Less than 10% of the population in the Philippines have any form of insurance. Many eye it with suspicion and prefer to take their chances while others can barely afford to feed their families, so monthly premiums are out of the question.
The insurance penetration rate is only 3%, half the global average, while nearly one in five live below the national poverty line. If the main breadwinner becomes incapacitated or a natural disaster strikes – as they do too often – the implications of being uninsured can be catastrophic.
Fortunately, the situation is gradually improving thanks to a voluntary scheme, initiated by Lockton Philippines Insurance & Reinsurance Brokers, called micro insurance that allows the poorest citizen to pay a very low premium – from around US$2.50 a year – to cover their basic needs, provided they are members of the Home Development Fund more commonly known as Pag-IBIG Fund, a government agency whose membership basically constitutes the entire workforce of the country.
According to Lockton Philippines CEO Vic Valledor, the scheme has been a lifesaver for those most in need. “It’s been a very effective strategy to help those on low incomes guard against disaster,” he tells The CEO Magazine.
“Premiums are affordable and only essentials are covered such as hospital treatment, fire damage or ambulance costs.” The results have been extraordinary, bringing hope and security to millions trapped in a cycle of despair, something that Vic says has been critical to the country’s economy.
Lockton, the world’s largest privately held, independent insurance broker, serves more than 60,000 clients in over 125 countries, with its global headquarters in Kansas City in the US where it was founded in 1966.
Its commitment ‘to provide the most uncommon results and service in the most common business’ seems to be working as its clients have spent more than US$29 billion on premiums with a retention rate of 96%.
Vic has spent his entire career in the insurance business. He established Lockton after an eight-year spell running Citi’s brokerage operations in the Philippines. When Citi decided to give up its insurance arm to concentrate on banking, he entered a joint venture with the former directors of the insurance business, which became the local operation of Lockton.
We’re answerable only to our clients.
The CEO puts its phenomenal success ever since down to having the best people working for him and fostering an inclusive culture, something few major rivals can claim. Lockton has a fiercely loyal workforce, with the lowest attrition rate in the industry. “In fact, the few that do leave often ask if they can come back,” Viv smiles.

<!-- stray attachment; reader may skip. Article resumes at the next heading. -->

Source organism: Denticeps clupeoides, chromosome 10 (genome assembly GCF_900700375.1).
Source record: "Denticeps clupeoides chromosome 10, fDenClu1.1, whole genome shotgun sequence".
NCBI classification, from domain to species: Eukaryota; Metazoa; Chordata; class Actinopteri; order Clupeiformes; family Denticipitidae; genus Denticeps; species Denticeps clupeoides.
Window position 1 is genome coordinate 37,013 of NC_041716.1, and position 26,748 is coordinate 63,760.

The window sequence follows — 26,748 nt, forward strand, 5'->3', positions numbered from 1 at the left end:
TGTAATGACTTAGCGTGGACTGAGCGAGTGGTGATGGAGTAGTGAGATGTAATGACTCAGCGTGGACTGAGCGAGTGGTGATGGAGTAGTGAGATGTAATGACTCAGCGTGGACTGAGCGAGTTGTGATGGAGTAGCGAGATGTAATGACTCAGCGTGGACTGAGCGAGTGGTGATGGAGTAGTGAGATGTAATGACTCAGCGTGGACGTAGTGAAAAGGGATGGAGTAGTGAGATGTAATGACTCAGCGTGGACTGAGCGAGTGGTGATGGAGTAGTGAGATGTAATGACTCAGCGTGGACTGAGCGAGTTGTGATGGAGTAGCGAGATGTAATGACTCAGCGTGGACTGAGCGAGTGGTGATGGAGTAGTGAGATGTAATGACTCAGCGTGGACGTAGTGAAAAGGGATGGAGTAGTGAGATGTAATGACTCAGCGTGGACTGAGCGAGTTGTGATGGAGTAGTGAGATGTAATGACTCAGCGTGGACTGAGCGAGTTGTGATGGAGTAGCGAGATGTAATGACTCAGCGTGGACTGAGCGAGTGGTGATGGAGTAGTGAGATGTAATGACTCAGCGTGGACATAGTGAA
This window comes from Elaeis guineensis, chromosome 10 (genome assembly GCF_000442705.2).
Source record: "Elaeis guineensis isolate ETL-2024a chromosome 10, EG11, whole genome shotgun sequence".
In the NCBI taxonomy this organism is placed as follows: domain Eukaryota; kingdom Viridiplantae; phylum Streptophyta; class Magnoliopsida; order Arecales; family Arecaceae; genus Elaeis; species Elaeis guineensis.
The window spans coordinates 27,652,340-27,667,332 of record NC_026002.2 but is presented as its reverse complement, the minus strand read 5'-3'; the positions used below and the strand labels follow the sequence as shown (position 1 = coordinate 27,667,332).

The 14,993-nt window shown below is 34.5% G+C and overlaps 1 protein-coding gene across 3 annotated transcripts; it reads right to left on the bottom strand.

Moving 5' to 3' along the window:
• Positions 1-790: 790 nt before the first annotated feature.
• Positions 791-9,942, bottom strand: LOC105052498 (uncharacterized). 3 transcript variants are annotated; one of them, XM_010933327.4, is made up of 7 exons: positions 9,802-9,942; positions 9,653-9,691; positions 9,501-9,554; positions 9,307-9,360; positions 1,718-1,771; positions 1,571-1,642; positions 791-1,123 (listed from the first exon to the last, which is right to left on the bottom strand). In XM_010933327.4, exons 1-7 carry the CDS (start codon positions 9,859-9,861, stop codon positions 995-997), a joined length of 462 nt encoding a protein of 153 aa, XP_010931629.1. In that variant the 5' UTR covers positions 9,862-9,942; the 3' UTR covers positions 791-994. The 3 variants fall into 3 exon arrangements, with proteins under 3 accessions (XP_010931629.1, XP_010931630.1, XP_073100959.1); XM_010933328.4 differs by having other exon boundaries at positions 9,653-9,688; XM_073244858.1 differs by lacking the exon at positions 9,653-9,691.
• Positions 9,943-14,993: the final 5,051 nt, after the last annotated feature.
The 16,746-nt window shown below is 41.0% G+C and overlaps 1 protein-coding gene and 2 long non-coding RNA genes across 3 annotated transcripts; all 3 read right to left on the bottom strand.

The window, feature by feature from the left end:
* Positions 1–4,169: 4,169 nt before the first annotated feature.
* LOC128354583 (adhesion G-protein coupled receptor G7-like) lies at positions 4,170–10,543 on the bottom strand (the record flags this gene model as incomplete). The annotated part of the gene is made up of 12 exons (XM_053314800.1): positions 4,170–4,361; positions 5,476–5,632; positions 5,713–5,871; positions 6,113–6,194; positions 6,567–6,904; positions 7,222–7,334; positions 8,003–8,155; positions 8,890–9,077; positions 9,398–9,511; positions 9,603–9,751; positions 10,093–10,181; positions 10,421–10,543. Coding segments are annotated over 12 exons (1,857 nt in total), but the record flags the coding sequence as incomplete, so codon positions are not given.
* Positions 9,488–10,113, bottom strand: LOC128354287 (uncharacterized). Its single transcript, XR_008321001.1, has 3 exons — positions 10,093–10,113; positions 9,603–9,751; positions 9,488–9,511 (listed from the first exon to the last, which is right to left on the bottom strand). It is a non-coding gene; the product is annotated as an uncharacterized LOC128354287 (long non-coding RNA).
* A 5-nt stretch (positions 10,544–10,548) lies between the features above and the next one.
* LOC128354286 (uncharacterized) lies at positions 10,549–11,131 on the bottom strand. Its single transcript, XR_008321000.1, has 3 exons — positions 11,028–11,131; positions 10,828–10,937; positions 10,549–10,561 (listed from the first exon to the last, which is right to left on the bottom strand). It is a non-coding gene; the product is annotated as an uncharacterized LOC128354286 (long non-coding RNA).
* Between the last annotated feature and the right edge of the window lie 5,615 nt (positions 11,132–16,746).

“I get emails every single week. I’m the only CEO who says that anyone, even the janitor, can come into my office if they want to talk to me.
“I’ve told my secretary not to screen anyone. Maybe that’s a reason why people like it here. Plus, we’re very big on training. When I was just starting out being sent to a seminar was a big deal. I mean, if your boss tells you that, ‘Hey, you should attend this course,’ then that means you’re destined for great things because there’s a queue of employees salivating for that opportunity.”
The extensive training programs and passionate go-getting culture helped the firm weather the COVID-19 storm better than most. Vic has no sympathy for the rival brokerages who struggled to cope. “Our business is insurance and we’re supposed to deal with uncertainties,” he points out.
“So when this pandemic happened utterly unexpectedly, we had a business continuity plan to lean on. “It’s where the training, expertise and commitment of my people really came into play. This is a service business, so we had to look after our customers in the same way we had before the pandemic because it’s no excuse to say that it was unexpected. It’s our job to deal with the unexpected.”
And deal with it they did, delivering better results than the previous year despite the upheaval and uncertainty. “If the financials are anything to go by, then we did quite well. And you know what? I have yet to hear a single client complaining, ‘Hey, how come you’re not able to provide the service you used to?’ So we haven’t just been meeting expectations, we’ve been exceeding them.”
Not that Vic’s complacent about the challenges ahead, particularly as the industry has entered what is known as a ‘hard market’, where uncertainty and reduced investment returns have caused increased premiums and a reduced capacity for many types of cover. Underwriters have become more risk averse, insisting on tighter regulations to minimise potential losses.
“I know exactly how it is to be an insurance company dealing with brokers,” Vic tells. “I did that for five years, so I understand what they think of us. Same with insurance adjusters, the whipping boys of the industry; they get it from both sides, but none are mistreated by Lockton. Except when they’re courting favour from the insurance company who appointed them – that’s when they get it from me.”
“The last hard market I remember was sometime in the 90s, and this one is even harder than it was back then,” Vic reflects.
“Normally it serves the brokers well as rates are going up so we only have to hold onto our existing accounts to see growth of 20–30%. “But what we’d like to project to our clients is that, ‘Hey, this is a hard market and we don’t want to take advantage and want you to understand that we’ll always be there to ensure you get you the best deal.’”
The client-centric approach runs through the heart of the company, but not everyone is happy about it. “We follow the mantra that we’re answerable only to our clients,” Vic says. “If they need anything, they get it, and they can call me anytime. It’s not easy. Even my wife sometimes complains, but there’s a price for everything.”
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